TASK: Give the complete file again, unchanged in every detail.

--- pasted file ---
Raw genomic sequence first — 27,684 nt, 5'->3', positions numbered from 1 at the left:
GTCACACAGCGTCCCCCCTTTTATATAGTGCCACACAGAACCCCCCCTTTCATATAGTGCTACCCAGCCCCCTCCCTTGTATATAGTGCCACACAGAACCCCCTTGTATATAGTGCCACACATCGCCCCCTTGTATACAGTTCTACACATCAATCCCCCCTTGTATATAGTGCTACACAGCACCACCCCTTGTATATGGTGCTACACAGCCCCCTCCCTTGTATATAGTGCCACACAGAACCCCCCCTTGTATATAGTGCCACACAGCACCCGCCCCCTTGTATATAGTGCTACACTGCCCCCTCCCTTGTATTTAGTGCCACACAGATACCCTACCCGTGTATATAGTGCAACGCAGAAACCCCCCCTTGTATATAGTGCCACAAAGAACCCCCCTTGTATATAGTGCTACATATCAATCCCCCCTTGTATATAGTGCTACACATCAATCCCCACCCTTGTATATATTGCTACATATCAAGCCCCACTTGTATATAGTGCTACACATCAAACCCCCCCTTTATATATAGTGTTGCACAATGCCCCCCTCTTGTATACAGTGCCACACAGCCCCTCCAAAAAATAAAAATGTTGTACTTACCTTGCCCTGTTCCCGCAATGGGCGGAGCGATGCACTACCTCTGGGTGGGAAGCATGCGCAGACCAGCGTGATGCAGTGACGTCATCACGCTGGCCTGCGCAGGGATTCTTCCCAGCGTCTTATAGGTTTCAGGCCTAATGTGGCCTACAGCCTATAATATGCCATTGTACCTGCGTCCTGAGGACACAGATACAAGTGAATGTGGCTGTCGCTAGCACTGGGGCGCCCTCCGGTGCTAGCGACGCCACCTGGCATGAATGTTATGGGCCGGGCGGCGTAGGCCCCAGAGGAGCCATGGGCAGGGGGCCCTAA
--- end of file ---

Raw genomic sequence first — 27,684 nt, 5'->3', positions numbered from 1 at the left:
GTCACACAGCGTCCCCCCTTTTATATAGTGCCACACAGAACCCCCCCTTTCATATAGTGCTACCCAGCCCCCTCCCTTGTATATAGTGCCACACAGAACCCCCTTGTATATAGTGCCACACATCGCCCCCTTGTATACAGTTCTACACATCAATCCCCCCTTGTATATAGTGCTACACAGCACCACCCCTTGTATATGGTGCTACACAGCCCCCTCCCTTGTATATAGTGCCACACAGAACCCCCCCTTGTATATAGTGCCACACAGCACCCGCCCCCTTGTATATAGTGCTACACTGCCCCCTCCCTTGTATTTAGTGCCACACAGATACCCTACCCGTGTATATAGTGCAACGCAGAAACCCCCCCTTGTATATAGTGCCACAAAGAACCCCCCTTGTATATAGTGCTACATATCAATCCCCCCTTGTATATAGTGCTACACATCAATCCCCACCCTTGTATATATTGCTACATATCAAGCCCCACTTGTATATAGTGCTACACATCAAACCCCCCCTTTATATATAGTGTTGCACAATGCCCCCCTCTTGTATACAGTGCCACACAGCCCCTCCAAAAAATAAAAATGTTGTACTTACCTTGCCCTGTTCCCGCAATGGGCGGAGCGATGCACTACCTCTGGGTGGGAAGCATGCGCAGACCAGCGTGATGCAGTGACGTCATCACGCTGGCCTGCGCAGGGATTCTTCCCAGCGTCTTATAGGTTTCAGGCCTAATGTGGCCTACAGCCTATAATATGCCATTGTACCTGCGTCCTGAGGACACAGATACAAGTGAATGTGGCTGTCGCTAGCACTGGGGCGCCCTCCGGTGCTAGCGACGCCACCTGGCATGAATGTTATGGGCCGGGCGGCGTAGGCCCCAGAGGAGCCATGGGCAGGGGGCCCTAA